Many people are fortunate enough to be able to reminisce about their hometowns or past selves without the weight of shame or regret. In Vince Staples' stunning two-disc debut, Summertime ‘06, he shows that nostalgia is more complicated than that. Using the eponymous summer as a jumping-off point, he explores everything that has since happened to his community of North Beach, California with an air of anger and sadness.
In an Instagram post released with the album’s artwork, he wrote “youth was stolen from my city that Summer and I’m left alone to tell the story.” That’s a huge burden to carry, but Staples more than rises to the task with an album that, despite it’s length, never feels padded or overreaching. Working from the memory of the anonymous thousands lost to drug dealing and violence, he brings together the micro and the macro to explore themes such as loss and regret through an intensely personal lens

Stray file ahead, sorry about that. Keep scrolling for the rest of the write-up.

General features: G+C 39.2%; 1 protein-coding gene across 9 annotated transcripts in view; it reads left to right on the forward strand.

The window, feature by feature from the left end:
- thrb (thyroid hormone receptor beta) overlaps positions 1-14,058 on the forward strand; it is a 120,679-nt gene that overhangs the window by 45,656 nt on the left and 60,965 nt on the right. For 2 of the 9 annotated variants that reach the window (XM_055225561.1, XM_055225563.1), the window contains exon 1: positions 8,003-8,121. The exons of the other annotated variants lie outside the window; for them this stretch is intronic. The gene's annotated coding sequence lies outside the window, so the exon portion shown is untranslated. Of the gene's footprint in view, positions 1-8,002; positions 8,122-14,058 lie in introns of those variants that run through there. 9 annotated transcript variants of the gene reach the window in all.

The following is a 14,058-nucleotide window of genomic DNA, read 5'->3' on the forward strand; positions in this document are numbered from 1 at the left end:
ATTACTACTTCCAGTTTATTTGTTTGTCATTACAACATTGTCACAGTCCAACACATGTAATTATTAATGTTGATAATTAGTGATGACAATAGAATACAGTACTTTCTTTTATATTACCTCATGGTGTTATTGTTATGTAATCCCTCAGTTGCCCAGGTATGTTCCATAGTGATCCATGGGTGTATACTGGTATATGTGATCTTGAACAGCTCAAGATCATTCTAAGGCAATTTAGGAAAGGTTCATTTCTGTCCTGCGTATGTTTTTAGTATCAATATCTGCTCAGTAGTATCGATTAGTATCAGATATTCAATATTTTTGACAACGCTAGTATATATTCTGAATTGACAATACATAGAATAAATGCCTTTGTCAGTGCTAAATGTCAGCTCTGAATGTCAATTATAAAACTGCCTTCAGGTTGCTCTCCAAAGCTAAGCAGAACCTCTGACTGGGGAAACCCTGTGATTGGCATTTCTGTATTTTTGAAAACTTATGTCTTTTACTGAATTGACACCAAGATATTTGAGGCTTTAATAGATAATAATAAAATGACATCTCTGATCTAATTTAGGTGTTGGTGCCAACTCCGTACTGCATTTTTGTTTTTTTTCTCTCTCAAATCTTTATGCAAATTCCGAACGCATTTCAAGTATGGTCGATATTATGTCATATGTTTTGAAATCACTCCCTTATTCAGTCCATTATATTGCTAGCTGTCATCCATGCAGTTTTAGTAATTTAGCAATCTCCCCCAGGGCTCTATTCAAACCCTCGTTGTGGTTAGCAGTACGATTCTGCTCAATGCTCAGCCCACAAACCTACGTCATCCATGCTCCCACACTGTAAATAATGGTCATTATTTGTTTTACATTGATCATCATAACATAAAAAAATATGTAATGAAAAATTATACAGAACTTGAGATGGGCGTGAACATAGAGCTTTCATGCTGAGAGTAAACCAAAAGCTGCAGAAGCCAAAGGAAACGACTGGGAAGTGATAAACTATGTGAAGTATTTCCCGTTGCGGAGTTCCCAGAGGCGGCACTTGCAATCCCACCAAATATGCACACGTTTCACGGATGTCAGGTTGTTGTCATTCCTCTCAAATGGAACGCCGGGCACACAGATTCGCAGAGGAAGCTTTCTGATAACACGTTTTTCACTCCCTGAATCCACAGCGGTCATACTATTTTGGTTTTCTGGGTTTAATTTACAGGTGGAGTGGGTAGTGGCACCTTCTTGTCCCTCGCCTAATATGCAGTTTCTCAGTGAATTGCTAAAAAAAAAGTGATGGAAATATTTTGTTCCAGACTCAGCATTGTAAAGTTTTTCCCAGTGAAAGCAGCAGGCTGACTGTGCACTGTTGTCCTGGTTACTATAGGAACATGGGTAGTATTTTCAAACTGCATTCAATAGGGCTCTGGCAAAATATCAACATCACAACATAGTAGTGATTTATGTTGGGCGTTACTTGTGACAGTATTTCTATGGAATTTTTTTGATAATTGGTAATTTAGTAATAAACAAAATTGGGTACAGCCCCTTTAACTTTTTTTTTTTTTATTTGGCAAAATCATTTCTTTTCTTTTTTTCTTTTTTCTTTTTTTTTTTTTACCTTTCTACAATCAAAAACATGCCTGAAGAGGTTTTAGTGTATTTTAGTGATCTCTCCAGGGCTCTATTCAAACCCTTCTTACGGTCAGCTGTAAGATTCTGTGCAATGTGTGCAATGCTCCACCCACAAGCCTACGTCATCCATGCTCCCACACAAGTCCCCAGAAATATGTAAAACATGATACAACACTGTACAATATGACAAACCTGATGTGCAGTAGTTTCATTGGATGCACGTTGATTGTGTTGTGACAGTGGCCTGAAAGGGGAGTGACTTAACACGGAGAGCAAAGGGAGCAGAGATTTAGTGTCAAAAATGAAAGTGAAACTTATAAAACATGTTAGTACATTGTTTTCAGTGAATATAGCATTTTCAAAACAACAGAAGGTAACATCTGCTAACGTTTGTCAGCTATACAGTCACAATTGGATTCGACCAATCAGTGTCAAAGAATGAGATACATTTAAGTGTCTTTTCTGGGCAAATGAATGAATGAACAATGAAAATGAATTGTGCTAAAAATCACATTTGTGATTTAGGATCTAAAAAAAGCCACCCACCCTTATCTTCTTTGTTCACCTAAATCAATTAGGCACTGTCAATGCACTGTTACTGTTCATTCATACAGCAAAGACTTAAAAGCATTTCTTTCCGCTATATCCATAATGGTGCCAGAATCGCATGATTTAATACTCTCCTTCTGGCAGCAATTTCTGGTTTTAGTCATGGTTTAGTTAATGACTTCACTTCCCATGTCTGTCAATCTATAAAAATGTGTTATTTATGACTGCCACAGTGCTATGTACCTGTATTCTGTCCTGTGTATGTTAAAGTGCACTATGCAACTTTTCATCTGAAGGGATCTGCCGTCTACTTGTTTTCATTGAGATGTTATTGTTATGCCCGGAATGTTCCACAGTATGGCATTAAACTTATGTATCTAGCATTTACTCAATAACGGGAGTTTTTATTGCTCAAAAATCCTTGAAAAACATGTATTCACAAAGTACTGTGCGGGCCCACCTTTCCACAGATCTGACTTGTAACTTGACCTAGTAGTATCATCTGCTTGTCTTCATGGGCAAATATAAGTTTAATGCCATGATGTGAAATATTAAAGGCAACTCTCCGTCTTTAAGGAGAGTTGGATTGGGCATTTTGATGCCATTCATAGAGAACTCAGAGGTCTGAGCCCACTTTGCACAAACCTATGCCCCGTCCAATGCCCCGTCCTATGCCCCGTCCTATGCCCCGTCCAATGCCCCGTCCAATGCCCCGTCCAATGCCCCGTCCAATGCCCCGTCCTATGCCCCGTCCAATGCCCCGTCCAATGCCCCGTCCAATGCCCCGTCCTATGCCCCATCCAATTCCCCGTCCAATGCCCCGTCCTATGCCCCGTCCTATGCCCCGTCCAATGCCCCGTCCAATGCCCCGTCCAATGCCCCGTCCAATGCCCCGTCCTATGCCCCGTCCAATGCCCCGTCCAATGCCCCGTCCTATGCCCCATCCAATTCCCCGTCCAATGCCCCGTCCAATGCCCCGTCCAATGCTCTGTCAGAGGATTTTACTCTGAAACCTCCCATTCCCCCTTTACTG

After a solid EP, Hell Can Wait, and a litany of guest verses under his belt, Staples' has sanded off the rough edges of his earlier work. Consequently, in this album his lyrics are more focused, his hooks are catchier, and his rhymes are tossed off with the flow and internal structure of a Stephen Sondheim musical. Legendary producer No I.D. (of Kanye West mentorship fame) wisely keeps the beats and instrumentals unpolished enough to evoke a feeling of tormented nostalgia. The discordant wailing deep in the mix of “Jump off the Roof,” for instance, lends a note of jarring realism to the track on the album that comes closest to a love ballad. This realism permeates every track with remarkable precision and insight, but never feels oppressive. Instead, it brings the small victories of life into sharper relief, giving cause to persevere through hardship and let hope shine through. Staples would be the first to admit that the past wasn’t perfect, but the passage of time allows for love to eclipse the more painful memories—at least sometimes.